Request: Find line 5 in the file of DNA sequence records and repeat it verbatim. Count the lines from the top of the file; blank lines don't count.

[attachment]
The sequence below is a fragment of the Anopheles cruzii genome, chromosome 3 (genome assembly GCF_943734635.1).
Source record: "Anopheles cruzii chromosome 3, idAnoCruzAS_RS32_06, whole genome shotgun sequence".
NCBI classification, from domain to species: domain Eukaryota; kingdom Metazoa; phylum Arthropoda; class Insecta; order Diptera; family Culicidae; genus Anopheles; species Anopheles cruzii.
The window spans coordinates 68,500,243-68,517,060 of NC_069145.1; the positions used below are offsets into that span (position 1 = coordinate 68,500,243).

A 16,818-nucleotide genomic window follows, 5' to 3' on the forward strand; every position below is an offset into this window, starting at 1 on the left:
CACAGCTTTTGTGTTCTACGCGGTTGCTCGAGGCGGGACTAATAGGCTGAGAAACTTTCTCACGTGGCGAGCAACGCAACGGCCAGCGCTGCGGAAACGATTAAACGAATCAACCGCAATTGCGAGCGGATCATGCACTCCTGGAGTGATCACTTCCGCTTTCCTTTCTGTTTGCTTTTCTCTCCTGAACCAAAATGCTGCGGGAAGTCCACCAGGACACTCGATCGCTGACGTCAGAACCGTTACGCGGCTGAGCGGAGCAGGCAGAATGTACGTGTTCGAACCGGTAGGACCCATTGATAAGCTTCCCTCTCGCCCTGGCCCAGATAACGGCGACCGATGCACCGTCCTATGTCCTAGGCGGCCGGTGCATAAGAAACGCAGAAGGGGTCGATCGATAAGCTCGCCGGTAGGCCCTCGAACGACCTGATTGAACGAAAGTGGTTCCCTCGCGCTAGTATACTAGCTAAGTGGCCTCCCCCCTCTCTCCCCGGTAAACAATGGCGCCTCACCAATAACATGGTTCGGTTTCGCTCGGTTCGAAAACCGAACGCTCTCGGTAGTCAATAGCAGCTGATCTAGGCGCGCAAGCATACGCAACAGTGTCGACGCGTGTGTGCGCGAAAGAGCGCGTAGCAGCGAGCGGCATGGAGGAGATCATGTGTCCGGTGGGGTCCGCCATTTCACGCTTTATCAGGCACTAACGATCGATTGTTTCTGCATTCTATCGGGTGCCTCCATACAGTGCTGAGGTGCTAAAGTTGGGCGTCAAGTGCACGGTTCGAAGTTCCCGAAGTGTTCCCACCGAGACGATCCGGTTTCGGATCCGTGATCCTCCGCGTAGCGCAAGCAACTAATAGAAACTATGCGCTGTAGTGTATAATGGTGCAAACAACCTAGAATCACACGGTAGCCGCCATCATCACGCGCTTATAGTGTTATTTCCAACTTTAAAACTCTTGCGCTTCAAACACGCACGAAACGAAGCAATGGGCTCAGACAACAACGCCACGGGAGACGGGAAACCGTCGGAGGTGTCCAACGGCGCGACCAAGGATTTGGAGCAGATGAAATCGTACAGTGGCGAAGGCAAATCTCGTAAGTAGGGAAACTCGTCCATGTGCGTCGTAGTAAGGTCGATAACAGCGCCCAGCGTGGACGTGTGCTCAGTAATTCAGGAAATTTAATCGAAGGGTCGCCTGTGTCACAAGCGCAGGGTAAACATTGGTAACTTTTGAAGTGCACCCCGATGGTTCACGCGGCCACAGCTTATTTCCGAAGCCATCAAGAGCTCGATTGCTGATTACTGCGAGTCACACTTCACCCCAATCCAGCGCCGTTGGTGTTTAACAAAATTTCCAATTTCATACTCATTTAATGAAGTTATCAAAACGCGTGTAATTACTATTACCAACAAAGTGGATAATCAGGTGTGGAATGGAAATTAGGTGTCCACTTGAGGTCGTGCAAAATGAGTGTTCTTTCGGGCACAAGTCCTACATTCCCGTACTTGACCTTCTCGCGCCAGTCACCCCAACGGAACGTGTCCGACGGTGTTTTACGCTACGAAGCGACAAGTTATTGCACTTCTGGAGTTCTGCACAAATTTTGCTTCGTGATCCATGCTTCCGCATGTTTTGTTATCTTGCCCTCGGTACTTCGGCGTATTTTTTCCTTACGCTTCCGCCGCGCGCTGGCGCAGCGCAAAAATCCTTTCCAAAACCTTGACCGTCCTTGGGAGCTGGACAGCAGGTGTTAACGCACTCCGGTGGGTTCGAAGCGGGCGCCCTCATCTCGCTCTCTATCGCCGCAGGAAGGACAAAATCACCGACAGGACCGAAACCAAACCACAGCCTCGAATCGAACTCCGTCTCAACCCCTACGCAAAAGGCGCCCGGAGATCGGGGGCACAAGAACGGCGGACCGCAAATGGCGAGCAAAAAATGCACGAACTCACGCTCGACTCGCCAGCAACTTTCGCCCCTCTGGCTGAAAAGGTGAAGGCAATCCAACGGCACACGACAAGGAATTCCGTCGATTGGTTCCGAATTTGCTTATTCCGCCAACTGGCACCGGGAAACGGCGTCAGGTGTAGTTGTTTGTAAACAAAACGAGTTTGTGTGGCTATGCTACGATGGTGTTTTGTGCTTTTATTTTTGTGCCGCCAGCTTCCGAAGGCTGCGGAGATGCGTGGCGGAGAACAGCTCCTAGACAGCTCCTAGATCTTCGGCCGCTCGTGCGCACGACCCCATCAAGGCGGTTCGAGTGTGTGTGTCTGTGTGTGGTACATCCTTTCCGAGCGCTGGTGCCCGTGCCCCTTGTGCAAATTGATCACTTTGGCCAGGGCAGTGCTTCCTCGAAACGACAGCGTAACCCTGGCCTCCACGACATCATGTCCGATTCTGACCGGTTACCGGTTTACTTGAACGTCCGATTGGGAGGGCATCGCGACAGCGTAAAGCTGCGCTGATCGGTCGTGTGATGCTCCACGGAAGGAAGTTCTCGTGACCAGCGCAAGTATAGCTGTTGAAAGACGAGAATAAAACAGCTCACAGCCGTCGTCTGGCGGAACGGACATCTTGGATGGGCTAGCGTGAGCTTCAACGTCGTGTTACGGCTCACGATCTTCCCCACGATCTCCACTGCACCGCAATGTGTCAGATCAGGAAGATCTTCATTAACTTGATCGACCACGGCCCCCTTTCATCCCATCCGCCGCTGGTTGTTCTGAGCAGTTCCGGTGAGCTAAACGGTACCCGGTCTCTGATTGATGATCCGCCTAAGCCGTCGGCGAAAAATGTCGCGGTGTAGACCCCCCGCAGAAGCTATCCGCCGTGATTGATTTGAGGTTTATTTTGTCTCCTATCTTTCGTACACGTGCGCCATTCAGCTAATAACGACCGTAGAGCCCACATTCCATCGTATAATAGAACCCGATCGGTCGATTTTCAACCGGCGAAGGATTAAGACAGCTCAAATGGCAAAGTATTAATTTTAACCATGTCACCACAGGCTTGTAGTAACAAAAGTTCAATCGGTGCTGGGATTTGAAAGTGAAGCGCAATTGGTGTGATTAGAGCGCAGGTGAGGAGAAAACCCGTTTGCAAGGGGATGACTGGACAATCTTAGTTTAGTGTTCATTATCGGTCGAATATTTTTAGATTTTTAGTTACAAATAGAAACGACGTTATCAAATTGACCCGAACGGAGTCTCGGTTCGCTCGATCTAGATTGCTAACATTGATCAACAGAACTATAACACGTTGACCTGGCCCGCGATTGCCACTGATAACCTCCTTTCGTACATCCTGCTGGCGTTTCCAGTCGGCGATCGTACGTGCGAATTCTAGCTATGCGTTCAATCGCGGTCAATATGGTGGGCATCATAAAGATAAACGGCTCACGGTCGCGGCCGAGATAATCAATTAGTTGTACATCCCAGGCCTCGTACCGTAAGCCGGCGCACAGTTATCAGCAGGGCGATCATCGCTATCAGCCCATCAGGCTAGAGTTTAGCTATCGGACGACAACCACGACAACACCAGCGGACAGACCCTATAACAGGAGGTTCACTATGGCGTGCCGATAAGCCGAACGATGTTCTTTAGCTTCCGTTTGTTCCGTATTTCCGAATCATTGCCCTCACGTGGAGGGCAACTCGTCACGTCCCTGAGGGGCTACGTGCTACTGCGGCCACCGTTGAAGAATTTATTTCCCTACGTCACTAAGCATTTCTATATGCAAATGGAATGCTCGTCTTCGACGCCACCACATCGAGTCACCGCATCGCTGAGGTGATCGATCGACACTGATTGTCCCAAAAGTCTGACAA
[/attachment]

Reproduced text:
A 16,818-nucleotide genomic window follows, 5' to 3' on the forward strand; every position below is an offset into this window, starting at 1 on the left: